.
.
III. Whether the learned justices of the Court of Appeal were right in upholding the declaration granted in favour of the plaintiffs/1st-2nd respondents in the face of the incontrovertible evidence that the 1st respondent’s company was not inexistence i.e. had not been incorporated at the time the land was purportedly conveyed to it by Oluwa chieftaincy family?

RULING: IN RESPONDENT’S FAVOUR.
A. THAT THE 1ST RESPONDENT RATIFIED THE EARLIER CONTRACT BY ENTERING A FRESH CONTRACT, HENCE VALID
“The position is clear that when the 2nd respondent purchased the two plots of land from Oluwa family, he contemplated keeping the smaller plot for his own use and the larger portion for his company – the Ibafon Hotels Ltd – which now transformed as Ibafon Company Limited. The 1st respondent was not yet registered as a corporate entity in January 1976 when the 2nd respondent purchased the lands. On the payment of the appropriate amount of money the Oluwa family the original owners of the land released the plot to him after issuing him the requisite receipts. The 2nd respondent took physical possession of the plots by erecting fence on the land. He collected two receipts Exhibits A and B. In 1978 the 2nd respondent entered into a fresh contract, a Deed of lease, Exhibit D so as to enable the 1st respondent to take benefits of the land. The 1st respondent was then registered as Ibafon Company Limited. The recital of the deed of lease indicates that the date of commencement was 6.1.76. The certificate of incorporation of 1st respondent was tendered as Exhibit K. the recital of Exhibit D reads- “And whereas the lessee hath earlier negotiated for and the lessor had duly earlier leased out the said hereditament hereinafter intended to be claimed to the lessee subject to the undermentioned terms and conditions but at that time no proper deed of lease was ready for execution both by parties.” The foregoing ratified the contract of the 1st respondent with entering into a fresh contract by the Deed of lease Exhibit D. The germane question is whether by the lease Exhibit D can now adopt or ratify the incorporation contract. Section 72 of the Company and Allied Matters Act which condones this view did not come into operation until 1990. There was no known law prior to 1990 – to cover the period the 1st respondent entered into the contract in 1976. The trial court confirmed that with the ratification in Exhibit D – the 1st respondent had established a proprietary interest in the parcel of land.”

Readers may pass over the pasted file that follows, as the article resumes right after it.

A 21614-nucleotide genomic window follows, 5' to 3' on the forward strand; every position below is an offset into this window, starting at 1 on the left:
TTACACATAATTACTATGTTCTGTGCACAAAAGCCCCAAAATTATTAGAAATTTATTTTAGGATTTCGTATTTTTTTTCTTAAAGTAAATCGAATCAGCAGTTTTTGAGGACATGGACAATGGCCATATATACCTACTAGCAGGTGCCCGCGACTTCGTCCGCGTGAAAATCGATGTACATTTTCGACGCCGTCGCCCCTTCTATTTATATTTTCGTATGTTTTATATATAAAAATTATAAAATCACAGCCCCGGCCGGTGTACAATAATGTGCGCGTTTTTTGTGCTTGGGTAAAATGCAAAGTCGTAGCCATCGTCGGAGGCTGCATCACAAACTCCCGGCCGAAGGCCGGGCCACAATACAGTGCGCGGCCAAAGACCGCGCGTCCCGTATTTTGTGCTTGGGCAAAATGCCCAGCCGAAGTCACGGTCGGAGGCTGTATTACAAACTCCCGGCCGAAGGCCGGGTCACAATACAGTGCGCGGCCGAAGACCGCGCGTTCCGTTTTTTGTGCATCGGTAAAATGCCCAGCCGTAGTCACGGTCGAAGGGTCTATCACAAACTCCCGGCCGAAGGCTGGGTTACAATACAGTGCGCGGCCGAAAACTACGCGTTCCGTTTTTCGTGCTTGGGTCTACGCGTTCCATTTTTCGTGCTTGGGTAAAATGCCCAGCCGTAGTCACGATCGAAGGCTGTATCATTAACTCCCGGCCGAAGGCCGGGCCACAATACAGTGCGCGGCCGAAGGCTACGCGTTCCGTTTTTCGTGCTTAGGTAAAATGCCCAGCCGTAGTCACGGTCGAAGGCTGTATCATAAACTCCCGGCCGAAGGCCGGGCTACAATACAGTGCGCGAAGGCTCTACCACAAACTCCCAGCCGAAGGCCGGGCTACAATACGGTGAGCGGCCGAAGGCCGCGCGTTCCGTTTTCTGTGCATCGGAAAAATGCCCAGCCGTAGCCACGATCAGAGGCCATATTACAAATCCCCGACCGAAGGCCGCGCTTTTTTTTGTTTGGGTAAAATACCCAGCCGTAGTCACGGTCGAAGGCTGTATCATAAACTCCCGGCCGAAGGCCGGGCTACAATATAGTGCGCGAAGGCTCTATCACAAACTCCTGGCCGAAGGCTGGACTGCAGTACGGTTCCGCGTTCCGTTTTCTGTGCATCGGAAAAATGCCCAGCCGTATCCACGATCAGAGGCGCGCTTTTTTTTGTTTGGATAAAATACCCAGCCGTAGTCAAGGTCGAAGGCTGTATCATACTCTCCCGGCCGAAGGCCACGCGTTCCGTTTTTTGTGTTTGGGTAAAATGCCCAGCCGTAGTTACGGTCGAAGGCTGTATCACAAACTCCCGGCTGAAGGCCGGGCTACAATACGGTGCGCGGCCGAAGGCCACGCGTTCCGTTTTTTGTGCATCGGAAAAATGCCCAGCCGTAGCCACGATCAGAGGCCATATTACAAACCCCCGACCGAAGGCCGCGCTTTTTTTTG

.
.
IV. Whether the learned justices of the Court of Appeal were right in granting an order of perpetual injunction against the appellants in substitution for the direction by the learned trial judge that evidence should be adduced on the said issue of compensation?

Available:  Ngozi Anyafulu v. Vincent Agazie (2005)

RULING: IN RESPONDENT’S FAVOUR.
A. THAT THE GRANT OF PERPETUAL INJUNCTION WAS PROPER